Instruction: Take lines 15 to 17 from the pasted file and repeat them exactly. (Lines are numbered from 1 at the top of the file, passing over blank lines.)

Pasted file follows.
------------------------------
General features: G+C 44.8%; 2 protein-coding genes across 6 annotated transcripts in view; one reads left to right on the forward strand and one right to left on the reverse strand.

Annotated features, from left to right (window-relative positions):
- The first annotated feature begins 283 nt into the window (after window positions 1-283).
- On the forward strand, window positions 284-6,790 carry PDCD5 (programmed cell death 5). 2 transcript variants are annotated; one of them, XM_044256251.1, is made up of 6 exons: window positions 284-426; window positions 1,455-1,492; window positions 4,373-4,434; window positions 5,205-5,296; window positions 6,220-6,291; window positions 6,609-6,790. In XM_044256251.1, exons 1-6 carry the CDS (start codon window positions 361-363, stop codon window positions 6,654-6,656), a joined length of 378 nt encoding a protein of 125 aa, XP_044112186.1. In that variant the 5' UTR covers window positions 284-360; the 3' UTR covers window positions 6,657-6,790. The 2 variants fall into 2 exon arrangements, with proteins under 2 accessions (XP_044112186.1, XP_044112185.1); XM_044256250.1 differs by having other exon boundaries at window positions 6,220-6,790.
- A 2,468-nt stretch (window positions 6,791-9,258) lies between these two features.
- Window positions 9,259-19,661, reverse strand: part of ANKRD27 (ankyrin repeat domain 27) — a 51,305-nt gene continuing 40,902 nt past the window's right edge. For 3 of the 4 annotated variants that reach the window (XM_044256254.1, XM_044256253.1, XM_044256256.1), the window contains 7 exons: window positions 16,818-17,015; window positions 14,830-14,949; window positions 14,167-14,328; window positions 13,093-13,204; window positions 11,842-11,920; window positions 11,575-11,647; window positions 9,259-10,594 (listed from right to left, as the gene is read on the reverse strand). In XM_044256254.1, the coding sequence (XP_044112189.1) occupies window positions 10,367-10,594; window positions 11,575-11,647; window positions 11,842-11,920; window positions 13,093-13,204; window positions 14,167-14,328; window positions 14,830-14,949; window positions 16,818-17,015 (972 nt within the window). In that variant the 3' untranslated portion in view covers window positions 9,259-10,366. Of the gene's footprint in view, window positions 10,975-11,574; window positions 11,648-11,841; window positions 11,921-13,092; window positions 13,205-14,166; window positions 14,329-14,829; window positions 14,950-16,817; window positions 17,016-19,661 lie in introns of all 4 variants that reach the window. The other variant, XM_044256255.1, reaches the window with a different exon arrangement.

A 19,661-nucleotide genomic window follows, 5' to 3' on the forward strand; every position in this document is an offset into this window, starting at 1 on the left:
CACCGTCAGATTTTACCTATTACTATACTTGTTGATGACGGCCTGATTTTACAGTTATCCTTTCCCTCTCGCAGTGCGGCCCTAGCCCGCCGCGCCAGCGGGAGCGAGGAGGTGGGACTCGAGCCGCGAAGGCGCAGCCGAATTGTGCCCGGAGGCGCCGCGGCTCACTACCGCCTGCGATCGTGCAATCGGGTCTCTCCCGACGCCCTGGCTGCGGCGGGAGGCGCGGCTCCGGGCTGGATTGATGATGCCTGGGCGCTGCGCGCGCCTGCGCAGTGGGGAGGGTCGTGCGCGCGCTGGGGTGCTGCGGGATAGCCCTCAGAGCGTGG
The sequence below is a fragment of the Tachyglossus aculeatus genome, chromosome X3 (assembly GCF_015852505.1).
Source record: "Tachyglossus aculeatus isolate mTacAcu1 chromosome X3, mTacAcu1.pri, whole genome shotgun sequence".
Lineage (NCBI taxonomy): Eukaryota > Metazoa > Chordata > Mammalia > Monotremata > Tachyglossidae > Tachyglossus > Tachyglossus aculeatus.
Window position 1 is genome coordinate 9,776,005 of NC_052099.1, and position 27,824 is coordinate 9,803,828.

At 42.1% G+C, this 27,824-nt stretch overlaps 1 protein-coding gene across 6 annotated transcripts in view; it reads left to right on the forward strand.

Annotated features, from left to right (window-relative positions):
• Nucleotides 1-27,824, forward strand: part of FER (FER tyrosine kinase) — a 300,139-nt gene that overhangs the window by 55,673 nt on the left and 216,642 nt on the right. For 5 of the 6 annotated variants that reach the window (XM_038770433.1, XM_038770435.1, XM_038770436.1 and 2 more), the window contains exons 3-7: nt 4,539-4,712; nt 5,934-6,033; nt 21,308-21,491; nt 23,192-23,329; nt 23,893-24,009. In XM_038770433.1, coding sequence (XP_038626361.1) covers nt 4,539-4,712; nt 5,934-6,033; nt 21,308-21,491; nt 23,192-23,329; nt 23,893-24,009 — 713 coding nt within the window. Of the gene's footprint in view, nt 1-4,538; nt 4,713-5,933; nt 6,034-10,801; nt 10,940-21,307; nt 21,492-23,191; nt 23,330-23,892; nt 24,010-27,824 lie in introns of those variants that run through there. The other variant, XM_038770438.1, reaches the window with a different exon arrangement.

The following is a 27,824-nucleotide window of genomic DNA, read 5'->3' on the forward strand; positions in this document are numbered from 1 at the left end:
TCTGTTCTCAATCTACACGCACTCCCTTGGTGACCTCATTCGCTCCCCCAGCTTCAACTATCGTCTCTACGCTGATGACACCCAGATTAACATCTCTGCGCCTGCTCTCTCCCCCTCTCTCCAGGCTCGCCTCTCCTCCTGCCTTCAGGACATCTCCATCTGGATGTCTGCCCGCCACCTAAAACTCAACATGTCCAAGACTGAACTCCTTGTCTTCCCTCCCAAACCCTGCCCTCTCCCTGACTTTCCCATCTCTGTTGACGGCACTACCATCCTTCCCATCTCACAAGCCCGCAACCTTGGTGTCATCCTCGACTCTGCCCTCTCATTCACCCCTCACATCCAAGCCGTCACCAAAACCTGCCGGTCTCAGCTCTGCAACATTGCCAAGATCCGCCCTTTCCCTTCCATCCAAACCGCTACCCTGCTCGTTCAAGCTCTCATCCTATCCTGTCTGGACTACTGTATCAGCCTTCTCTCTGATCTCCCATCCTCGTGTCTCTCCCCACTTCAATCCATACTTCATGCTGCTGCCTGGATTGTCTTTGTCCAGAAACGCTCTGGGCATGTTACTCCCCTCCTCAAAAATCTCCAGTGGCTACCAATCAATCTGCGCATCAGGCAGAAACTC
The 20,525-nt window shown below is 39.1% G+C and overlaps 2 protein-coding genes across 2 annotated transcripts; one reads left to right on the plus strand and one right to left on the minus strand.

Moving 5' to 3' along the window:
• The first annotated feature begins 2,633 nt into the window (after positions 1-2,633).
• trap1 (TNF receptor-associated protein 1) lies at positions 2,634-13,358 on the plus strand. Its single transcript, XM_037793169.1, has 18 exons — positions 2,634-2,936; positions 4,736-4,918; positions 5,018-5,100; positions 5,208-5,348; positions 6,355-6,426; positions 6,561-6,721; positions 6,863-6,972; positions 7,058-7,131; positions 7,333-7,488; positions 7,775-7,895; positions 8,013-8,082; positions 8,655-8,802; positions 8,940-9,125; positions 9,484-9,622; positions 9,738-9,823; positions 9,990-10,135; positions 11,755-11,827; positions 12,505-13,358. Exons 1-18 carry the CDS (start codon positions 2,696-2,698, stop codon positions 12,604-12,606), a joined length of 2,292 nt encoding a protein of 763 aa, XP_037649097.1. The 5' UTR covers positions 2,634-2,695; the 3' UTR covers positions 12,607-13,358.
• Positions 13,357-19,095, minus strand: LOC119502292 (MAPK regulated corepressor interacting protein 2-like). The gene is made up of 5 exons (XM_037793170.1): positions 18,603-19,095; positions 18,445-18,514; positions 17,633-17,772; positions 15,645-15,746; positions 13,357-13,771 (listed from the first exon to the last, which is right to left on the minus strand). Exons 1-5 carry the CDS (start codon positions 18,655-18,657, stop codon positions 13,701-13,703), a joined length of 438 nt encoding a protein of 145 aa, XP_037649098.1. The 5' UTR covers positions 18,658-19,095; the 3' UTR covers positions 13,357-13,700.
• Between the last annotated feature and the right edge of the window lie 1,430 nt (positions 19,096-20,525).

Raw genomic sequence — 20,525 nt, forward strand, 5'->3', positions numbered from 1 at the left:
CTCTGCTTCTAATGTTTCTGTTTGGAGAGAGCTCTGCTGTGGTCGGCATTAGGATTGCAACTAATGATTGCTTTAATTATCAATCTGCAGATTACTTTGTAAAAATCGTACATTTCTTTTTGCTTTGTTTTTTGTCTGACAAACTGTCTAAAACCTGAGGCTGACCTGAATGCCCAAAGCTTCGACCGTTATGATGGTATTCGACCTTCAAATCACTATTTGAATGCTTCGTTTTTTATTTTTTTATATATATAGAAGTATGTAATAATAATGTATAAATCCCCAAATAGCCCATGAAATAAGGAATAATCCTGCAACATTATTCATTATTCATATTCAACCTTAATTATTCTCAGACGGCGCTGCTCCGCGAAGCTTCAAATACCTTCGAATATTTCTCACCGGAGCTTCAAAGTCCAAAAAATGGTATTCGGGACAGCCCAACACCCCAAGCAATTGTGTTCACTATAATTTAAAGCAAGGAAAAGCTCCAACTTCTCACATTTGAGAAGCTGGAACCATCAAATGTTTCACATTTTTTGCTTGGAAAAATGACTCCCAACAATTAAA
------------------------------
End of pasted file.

• Nucleotides 1-27,824, forward strand: part of FER (FER tyrosine kinase) — a 300,139-nt gene that overhangs the window by 55,673 nt on the left and 216,642 nt on the right. For 5 of the 6 annotated variants that reach the window (XM_038770433.1, XM_038770435.1, XM_038770436.1 and 2 more), the window contains exons 3-7: nt 4,539-4,712; nt 5,934-6,033; nt 21,308-21,491; nt 23,192-23,329; nt 23,893-24,009. In XM_038770433.1, coding sequence (XP_038626361.1) covers nt 4,539-4,712; nt 5,934-6,033; nt 21,308-21,491; nt 23,192-23,329; nt 23,893-24,009 — 713 coding nt within the window. Of the gene's footprint in view, nt 1-4,538; nt 4,713-5,933; nt 6,034-10,801; nt 10,940-21,307; nt 21,492-23,191; nt 23,330-23,892; nt 24,010-27,824 lie in introns of those variants that run through there. The other variant, XM_038770438.1, reaches the window with a different exon arrangement.

The following is a 27,824-nucleotide window of genomic DNA, read 5'->3' on the forward strand; positions in this document are numbered from 1 at the left end:
TCTGTTCTCAATCTACACGCACTCCCTTGGTGACCTCATTCGCTCCCCCAGCTTCAACTATCGTCTCTACGCTGATGACACCCAGATTAACATCTCTGCGCCTGCTCTCTCCCCCTCTCTCCAGGCTCGCCTCTCCTCCTGCCTTCAGGACATCTCCATCTGGATGTCTGCCCGCCACCTAAAACTCAACATGTCCAAGACTGAACTCCTTGTCTTCCCTCCCAAACCCTGCCCTCTCCCTGACTTTCCCATCTCTGTTGACGGCACTACCATCCTTCCCATCTCACAAGCCCGCAACCTTGGTGTCATCCTCGACTCTGCCCTCTCATTCACCCCTCACATCCAAGCCGTCACCAAAACCTGCCGGTCTCAGCTCTGCAACATTGCCAAGATCCGCCCTTTCCCTTCCATCCAAACCGCTACCCTGCTCGTTCAAGCTCTCATCCTATCCTGTCTGGACTACTGTATCAGCCTTCTCTCTGATCTCCCATCCTCGTGTCTCTCCCCACTTCAATCCATACTTCATGCTGCTGCCTGGATTGTCTTTGTCCAGAAACGCTCTGGGCATGTTACTCCCCTCCTCAAAAATCTCCAGTGGCTACCAATCAATCTGCGCATCAGGCAGAAACTC